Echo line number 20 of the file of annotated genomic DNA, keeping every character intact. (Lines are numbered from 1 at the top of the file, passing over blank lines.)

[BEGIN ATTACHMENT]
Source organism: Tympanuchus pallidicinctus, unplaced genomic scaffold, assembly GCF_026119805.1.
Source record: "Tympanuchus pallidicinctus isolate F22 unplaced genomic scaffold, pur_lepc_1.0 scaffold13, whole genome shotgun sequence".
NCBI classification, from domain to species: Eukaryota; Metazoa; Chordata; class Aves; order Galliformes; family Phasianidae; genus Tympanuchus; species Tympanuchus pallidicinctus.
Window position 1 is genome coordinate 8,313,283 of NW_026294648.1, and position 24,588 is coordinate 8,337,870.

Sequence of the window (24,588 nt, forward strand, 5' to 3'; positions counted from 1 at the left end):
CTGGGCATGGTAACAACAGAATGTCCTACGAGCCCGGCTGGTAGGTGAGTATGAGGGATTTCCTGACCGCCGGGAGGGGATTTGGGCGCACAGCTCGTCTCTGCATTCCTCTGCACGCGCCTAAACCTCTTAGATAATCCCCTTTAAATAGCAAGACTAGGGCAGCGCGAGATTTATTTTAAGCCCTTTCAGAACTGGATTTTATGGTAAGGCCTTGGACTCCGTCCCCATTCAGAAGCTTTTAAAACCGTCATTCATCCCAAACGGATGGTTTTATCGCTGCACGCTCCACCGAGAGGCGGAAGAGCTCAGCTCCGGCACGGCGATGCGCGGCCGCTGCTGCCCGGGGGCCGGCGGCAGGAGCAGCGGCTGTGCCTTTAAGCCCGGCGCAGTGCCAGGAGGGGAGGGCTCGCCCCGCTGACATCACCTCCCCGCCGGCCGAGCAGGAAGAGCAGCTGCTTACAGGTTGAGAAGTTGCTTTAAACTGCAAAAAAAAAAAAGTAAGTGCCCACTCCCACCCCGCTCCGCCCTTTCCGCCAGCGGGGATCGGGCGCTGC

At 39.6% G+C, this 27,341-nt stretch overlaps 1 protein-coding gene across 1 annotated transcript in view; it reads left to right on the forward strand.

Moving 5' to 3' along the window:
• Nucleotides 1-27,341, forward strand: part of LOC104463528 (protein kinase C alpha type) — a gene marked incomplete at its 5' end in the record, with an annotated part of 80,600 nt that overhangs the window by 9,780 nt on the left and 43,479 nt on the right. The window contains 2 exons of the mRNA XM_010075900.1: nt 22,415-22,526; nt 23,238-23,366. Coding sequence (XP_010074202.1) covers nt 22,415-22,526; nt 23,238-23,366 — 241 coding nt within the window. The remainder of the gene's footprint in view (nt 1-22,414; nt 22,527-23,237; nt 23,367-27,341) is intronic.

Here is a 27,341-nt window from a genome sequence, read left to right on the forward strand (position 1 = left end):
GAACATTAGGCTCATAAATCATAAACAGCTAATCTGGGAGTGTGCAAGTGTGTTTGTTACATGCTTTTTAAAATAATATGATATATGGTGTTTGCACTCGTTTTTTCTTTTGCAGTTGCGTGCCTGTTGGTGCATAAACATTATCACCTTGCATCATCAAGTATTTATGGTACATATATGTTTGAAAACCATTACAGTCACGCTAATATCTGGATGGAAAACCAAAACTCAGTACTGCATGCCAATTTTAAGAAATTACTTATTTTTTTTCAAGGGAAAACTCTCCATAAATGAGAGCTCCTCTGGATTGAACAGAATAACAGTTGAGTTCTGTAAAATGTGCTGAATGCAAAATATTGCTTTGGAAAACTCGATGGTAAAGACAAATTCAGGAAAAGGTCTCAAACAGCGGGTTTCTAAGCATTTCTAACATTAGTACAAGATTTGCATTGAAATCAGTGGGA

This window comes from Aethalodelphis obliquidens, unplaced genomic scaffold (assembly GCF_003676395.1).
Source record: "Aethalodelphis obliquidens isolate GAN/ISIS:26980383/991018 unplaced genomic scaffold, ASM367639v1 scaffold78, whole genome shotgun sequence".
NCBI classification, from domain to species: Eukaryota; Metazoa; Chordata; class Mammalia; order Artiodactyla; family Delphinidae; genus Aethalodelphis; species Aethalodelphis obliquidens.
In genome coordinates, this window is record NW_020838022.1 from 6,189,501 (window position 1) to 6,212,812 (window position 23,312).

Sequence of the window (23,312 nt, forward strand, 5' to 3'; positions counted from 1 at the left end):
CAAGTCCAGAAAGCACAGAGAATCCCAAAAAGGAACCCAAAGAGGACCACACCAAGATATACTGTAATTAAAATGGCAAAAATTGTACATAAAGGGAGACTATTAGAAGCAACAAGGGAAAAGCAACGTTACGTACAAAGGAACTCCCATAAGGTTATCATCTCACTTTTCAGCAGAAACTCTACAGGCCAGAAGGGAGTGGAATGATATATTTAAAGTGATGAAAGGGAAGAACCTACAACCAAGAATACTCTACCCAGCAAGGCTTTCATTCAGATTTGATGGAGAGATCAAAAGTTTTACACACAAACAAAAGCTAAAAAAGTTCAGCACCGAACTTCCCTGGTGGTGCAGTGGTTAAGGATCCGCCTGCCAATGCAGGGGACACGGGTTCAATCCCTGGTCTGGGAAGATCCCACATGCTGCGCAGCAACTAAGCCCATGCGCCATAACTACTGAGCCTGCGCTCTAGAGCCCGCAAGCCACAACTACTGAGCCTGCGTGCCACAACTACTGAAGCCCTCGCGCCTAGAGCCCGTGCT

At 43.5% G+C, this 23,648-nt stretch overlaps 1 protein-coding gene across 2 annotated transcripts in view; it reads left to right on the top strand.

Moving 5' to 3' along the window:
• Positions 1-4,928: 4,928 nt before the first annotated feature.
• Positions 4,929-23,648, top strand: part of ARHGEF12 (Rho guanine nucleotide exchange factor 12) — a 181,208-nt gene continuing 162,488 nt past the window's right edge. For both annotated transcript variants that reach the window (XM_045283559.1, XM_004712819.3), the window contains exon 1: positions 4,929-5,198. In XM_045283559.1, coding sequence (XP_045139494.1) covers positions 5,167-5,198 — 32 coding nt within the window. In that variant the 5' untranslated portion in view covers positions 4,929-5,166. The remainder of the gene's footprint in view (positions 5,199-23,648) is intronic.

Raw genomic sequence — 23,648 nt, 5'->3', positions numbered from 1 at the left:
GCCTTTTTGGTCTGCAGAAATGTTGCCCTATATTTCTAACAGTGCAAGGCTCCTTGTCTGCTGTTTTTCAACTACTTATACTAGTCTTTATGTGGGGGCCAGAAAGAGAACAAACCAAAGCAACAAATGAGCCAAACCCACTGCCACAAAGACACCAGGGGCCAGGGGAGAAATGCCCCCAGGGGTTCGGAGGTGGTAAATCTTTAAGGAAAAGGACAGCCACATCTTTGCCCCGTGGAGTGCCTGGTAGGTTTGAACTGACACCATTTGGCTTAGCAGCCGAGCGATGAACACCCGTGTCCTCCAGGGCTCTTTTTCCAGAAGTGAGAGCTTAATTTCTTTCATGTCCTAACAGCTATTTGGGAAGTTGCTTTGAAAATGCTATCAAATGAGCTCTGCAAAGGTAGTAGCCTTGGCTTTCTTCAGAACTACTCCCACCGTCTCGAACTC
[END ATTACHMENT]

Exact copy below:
• Positions 1-4,928: 4,928 nt before the first annotated feature.